When Harold Steinbrenner took over the job of New York Yankees owner following the passing of his father, George Steinbrenner, the Yankees pledged to be fiscally responsible. The Bronx Bombers would no longer engage in extravagant spending, opting instead to develop a first-rate farm system that would keep players’ salaries low. So far, that strategy has paid off, and the Yankees have a number of players on their roster who are homegrown all-stars.
There are some questions that linger, however, on how to manage the expiring contracts of their young stars. The most prominent of these prospects, Gary Sanchez, Aaron Judge, and Gleyber Torres, will soon demand higher salaries. As stipulated in their rookie contracts, Judge and Sanchez will see a pay raise after this season, but eventually they will demand a yearly salary on par with the game’s greatest players. Torres, the precocious 23-year-old, will also eventually demand a higher salary, although at his age he will still need several more years of experience before his payday.
The Yankees’ payroll is currently the highest in the league, and thus managing these players’ contracts will require careful maneuvering and strategizing. Some of these moves have completely backfired, such as the extension of starting pitcher Luis Severino. Severino is now earning $10 million per year, which is a modest sum for a starting pitcher. However, he has played exactly one game in the past two years. It is difficult to determine a player’s durability before signing a contract extension, but the verdict is now clear that Severino’s health is volatile and unpredictable, and therefore his extension was a mistake.
Complicating matters further are the exorbitant salaries of pitcher Gerrit Cole and outfielder Giancarlo Stanton. The salaries of these players are not only stratospheric, but will last until a period in their careers where they may experience a drop in production. Eventually, they may be dead weight on the roster, with the Yankees paying $30 million per year for benchwarmers.
Contractually, the hardest decision the Yankees may face is the expiration of DJ LeMeheiu’s contract. The Gold Glove-winning second baseman is perhaps the most underpaid player in the game today, considering his off-the-charts level of production. After he signed with New York in 2019 for $12.5 million per year, LeMahieu flourished, finishing fourth in MVP voting. This year, he is leading the league in batting average, a feat that is more appropriate for a player earning $25 million per year. It is clear that LaMahieu will not settle for $12.5 million once he enters contract negotiations.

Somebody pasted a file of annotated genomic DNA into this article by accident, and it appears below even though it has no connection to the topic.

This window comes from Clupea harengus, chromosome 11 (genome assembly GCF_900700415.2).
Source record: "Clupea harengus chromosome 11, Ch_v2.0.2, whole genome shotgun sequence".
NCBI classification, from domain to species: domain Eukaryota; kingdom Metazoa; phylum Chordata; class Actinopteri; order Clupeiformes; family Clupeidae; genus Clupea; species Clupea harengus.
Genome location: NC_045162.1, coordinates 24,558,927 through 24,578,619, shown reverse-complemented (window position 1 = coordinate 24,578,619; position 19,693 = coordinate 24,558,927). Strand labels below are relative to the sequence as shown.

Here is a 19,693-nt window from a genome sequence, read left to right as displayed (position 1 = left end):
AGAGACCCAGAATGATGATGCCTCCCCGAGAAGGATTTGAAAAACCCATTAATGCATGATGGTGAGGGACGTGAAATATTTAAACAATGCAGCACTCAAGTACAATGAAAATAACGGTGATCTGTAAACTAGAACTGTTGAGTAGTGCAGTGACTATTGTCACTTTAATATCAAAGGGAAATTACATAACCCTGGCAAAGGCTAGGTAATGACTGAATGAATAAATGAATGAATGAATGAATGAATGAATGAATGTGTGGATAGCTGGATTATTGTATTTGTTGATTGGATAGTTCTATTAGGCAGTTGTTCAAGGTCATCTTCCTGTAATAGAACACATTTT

One obvious salary move that the Yankees could undertake is allowing starting pitcher Masahiro Tanaka to leave via free agency. The 31-year-old righthander is a solid middle-of-the-rotation starter, but does not perform at a level expected of a player earning $20 million per year. However, the Yankees are starved for quality starting pitching, so they may sign Tanaka to another deal if he agrees to take a paycut.
There is of course the option of allowing Sanchez, Torres, and Judge to leave once their contracts expire. However, these three players are statistically the most powerful batters at their positions, which makes replacing them a task that even the most brilliant general manager could not accomplish.
However the Yankees approach the contract negotiations of their young stars, one thing is clear: reverting back to the philosophy of the George Steinbrenner years will likely lead to mediocrity. Signing mega deals with players on the free agent market inevitably impacts the Yankees’ financial flexibility. They can buy a championship in the short term, but this will only cripple the team in the long run.
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